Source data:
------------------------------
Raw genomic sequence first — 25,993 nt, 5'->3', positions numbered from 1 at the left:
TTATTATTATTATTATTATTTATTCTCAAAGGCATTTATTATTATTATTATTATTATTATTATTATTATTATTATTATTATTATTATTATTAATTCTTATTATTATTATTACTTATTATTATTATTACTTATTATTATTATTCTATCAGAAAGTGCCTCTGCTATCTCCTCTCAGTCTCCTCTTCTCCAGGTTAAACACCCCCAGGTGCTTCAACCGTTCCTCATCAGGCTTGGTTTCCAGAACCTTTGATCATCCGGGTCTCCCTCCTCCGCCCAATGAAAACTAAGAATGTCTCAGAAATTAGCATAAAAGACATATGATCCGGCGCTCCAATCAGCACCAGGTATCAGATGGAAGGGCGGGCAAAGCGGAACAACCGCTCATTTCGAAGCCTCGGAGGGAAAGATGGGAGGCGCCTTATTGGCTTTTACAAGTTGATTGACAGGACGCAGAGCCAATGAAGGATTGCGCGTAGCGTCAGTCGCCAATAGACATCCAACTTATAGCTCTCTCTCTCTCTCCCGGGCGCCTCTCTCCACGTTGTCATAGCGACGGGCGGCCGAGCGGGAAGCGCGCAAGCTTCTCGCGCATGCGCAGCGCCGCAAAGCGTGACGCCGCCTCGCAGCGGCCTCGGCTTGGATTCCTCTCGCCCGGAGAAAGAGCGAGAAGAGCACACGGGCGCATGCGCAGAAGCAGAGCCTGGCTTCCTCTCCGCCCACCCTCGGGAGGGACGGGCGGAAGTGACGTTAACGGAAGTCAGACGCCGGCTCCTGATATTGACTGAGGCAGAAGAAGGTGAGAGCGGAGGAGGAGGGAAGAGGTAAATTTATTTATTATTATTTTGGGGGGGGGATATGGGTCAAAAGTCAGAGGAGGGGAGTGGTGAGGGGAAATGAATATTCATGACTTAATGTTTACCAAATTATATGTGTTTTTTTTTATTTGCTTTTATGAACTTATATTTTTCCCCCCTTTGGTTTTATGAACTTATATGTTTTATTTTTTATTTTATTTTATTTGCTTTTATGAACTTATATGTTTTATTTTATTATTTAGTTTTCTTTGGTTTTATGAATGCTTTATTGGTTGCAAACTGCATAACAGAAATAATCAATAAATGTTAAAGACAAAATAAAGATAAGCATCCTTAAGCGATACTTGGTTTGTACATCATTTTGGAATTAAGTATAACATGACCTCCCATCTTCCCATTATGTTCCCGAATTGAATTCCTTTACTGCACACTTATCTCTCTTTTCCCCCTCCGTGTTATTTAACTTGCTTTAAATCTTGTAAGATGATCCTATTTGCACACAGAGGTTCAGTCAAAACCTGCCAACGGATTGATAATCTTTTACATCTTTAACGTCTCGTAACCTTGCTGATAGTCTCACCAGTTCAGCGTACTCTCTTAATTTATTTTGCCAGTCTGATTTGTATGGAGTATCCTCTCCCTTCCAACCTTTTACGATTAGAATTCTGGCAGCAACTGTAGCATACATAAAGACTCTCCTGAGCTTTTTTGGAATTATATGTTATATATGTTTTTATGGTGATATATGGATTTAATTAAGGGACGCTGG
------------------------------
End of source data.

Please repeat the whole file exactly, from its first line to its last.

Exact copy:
Raw genomic sequence first — 25,993 nt, 5'->3', positions numbered from 1 at the left:
TTATTATTATTATTATTATTTATTCTCAAAGGCATTTATTATTATTATTATTATTATTATTATTATTATTATTATTATTATTATTATTATTAATTCTTATTATTATTATTACTTATTATTATTATTACTTATTATTATTATTCTATCAGAAAGTGCCTCTGCTATCTCCTCTCAGTCTCCTCTTCTCCAGGTTAAACACCCCCAGGTGCTTCAACCGTTCCTCATCAGGCTTGGTTTCCAGAACCTTTGATCATCCGGGTCTCCCTCCTCCGCCCAATGAAAACTAAGAATGTCTCAGAAATTAGCATAAAAGACATATGATCCGGCGCTCCAATCAGCACCAGGTATCAGATGGAAGGGCGGGCAAAGCGGAACAACCGCTCATTTCGAAGCCTCGGAGGGAAAGATGGGAGGCGCCTTATTGGCTTTTACAAGTTGATTGACAGGACGCAGAGCCAATGAAGGATTGCGCGTAGCGTCAGTCGCCAATAGACATCCAACTTATAGCTCTCTCTCTCTCTCCCGGGCGCCTCTCTCCACGTTGTCATAGCGACGGGCGGCCGAGCGGGAAGCGCGCAAGCTTCTCGCGCATGCGCAGCGCCGCAAAGCGTGACGCCGCCTCGCAGCGGCCTCGGCTTGGATTCCTCTCGCCCGGAGAAAGAGCGAGAAGAGCACACGGGCGCATGCGCAGAAGCAGAGCCTGGCTTCCTCTCCGCCCACCCTCGGGAGGGACGGGCGGAAGTGACGTTAACGGAAGTCAGACGCCGGCTCCTGATATTGACTGAGGCAGAAGAAGGTGAGAGCGGAGGAGGAGGGAAGAGGTAAATTTATTTATTATTATTTTGGGGGGGGGATATGGGTCAAAAGTCAGAGGAGGGGAGTGGTGAGGGGAAATGAATATTCATGACTTAATGTTTACCAAATTATATGTGTTTTTTTTTATTTGCTTTTATGAACTTATATTTTTCCCCCCTTTGGTTTTATGAACTTATATGTTTTATTTTTTATTTTATTTTATTTGCTTTTATGAACTTATATGTTTTATTTTATTATTTAGTTTTCTTTGGTTTTATGAATGCTTTATTGGTTGCAAACTGCATAACAGAAATAATCAATAAATGTTAAAGACAAAATAAAGATAAGCATCCTTAAGCGATACTTGGTTTGTACATCATTTTGGAATTAAGTATAACATGACCTCCCATCTTCCCATTATGTTCCCGAATTGAATTCCTTTACTGCACACTTATCTCTCTTTTCCCCCTCCGTGTTATTTAACTTGCTTTAAATCTTGTAAGATGATCCTATTTGCACACAGAGGTTCAGTCAAAACCTGCCAACGGATTGATAATCTTTTACATCTTTAACGTCTCGTAACCTTGCTGATAGTCTCACCAGTTCAGCGTACTCTCTTAATTTATTTTGCCAGTCTGATTTGTATGGAGTATCCTCTCCCTTCCAACCTTTTACGATTAGAATTCTGGCAGCAACTGTAGCATACATAAAGACTCTCCTGAGCTTTTTTGGAATTATATGTTATATATGTTTTTATGGTGATATATGGATTTAATTAAGGGACGCTGG